Saturday, September 6, 2008

Rage Against The Machine Still Raising A Fist To Establishment Politics

For two weeks straight, both in Denver and in Minneapolis, Rage Against the Machine, a rap-metal band formed in 1991 and known for its big noise and ferocious politics, formed an ad-hoc convention in opposition to both major parties. Although the band has been a significant commercial success — three of its albums in the 1990s attained multiplatinum status — radical politics have always been baked into their music.

The band members’ notoriety grew in 1996 when they tried to hang upside-down flags on their amps during a two-song set on “Saturday Night Live” — a performance that was cut short, and became something of a theme. Shortly after a concert at the Democratic convention in Los Angeles in 2000 that ended in clashes with the police, the band broke up, then reunited in 2007 at the Coachella music festival.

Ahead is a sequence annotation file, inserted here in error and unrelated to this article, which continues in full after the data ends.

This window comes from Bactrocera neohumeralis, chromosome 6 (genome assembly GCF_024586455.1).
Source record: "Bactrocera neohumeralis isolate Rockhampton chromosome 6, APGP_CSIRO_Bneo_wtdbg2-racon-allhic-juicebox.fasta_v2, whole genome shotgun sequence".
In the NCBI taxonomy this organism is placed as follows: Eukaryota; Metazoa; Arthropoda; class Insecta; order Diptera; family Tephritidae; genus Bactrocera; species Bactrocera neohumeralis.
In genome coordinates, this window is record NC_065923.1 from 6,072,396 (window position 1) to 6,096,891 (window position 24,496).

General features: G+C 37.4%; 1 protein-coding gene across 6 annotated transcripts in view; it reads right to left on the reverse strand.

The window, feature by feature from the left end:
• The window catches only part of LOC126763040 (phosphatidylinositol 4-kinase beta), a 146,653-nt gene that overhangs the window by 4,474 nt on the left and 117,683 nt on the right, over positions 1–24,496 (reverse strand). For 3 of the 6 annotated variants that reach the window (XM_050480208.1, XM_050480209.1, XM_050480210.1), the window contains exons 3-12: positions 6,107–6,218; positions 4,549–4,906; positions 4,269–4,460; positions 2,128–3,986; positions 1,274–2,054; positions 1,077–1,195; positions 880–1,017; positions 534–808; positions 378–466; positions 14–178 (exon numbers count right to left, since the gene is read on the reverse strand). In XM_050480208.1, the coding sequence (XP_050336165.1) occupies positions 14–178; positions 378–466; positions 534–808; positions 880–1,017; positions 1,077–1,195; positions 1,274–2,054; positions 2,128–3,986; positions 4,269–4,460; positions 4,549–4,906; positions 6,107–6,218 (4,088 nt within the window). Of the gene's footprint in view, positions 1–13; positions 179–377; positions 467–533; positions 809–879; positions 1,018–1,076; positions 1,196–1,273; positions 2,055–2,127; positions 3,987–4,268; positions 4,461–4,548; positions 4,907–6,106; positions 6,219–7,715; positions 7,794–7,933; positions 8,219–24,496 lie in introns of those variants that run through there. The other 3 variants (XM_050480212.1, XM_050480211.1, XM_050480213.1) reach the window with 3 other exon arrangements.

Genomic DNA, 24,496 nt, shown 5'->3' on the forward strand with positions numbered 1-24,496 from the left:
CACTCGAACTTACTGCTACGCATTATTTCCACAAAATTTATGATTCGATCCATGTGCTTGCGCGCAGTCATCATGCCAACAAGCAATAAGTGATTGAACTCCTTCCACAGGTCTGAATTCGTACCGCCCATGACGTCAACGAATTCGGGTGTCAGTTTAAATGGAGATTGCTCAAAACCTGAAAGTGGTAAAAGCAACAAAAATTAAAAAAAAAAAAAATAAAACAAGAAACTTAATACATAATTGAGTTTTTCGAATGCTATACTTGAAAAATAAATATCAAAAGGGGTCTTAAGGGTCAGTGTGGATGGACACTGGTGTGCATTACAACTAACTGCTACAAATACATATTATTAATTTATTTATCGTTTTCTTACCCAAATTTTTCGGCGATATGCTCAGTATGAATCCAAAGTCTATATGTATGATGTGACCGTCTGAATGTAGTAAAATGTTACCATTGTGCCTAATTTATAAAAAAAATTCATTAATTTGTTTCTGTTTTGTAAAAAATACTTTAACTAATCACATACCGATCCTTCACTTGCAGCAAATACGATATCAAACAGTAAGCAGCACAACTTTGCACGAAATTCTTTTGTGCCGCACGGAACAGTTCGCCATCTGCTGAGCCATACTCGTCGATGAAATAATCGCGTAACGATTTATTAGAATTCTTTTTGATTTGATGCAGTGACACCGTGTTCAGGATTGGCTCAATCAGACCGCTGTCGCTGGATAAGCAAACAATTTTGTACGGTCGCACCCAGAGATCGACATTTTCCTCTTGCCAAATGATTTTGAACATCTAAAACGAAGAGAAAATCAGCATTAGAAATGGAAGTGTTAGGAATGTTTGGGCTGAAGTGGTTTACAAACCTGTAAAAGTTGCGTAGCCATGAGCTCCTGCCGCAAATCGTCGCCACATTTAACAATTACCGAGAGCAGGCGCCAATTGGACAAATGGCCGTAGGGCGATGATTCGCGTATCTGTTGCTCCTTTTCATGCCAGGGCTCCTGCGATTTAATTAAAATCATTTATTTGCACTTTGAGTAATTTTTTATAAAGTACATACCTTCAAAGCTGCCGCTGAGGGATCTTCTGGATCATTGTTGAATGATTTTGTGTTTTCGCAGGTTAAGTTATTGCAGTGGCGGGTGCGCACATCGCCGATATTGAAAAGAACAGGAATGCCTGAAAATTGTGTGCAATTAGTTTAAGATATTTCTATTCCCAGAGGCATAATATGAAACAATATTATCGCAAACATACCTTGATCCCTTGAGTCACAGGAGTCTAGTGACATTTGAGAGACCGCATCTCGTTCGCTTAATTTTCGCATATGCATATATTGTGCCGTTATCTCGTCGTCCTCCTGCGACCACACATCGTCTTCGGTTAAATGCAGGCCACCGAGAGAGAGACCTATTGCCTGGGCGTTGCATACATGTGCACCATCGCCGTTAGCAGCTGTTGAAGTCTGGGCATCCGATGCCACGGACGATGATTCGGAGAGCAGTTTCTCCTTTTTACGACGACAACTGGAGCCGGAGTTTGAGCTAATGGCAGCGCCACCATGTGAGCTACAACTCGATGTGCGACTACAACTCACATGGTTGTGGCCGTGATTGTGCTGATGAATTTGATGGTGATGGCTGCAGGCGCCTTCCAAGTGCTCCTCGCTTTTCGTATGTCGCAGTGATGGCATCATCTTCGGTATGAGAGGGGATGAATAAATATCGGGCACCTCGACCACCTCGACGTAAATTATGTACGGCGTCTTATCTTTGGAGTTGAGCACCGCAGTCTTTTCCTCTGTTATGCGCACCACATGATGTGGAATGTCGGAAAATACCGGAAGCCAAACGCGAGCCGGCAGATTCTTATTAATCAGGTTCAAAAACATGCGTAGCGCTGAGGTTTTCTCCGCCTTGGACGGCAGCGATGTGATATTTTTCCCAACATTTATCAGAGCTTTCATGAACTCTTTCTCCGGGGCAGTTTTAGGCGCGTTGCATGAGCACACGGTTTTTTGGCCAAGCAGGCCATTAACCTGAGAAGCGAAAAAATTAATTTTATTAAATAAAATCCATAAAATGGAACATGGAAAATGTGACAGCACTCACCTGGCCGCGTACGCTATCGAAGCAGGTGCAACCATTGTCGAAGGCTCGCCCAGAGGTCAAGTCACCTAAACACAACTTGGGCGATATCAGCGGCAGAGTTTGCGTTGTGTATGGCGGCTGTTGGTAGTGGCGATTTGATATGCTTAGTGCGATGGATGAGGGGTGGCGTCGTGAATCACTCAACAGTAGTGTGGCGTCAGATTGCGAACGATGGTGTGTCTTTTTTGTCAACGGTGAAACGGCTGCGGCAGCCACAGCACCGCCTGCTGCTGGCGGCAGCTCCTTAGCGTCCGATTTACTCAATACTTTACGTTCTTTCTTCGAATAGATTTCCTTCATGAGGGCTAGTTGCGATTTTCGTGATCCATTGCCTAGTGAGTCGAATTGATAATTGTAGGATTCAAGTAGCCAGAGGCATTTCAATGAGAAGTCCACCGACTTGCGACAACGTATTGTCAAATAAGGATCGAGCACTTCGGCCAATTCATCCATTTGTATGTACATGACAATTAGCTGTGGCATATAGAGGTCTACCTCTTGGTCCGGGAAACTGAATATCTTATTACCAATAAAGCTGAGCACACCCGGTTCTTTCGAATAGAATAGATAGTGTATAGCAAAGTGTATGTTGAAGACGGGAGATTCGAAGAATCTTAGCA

At both the Democratic and Republican conventions this year, Rage led marches, performed through megaphones when prevented from taking their stage, and generally agitated against the politics of convention and the conventions themselves.

None of this would be especially noteworthy — cause musicians reflexively congregate around political events — but Rage has millions of fans whose ardor has not been diminished by the band’s not putting out a record in eight years. The group’s insistent calls to action, in song and from the stage, still fall on receptive ears. Some of its hard-core fans are less prone to buying T-shirts than engaging in the kind of civil disobedience that sometimes ends in tear gas.

The Democratic convention opened with a free Rage show at the Denver Coliseum in support of Iraq Veterans Against the War, with the band’s lead singer, Zack de la Rocha, kicking into “Guerilla Radio.” “It has to start somewhere, it has to start sometime,” he sang, “What better place than here?”

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Bless them.
Thanks E. for the heads up.

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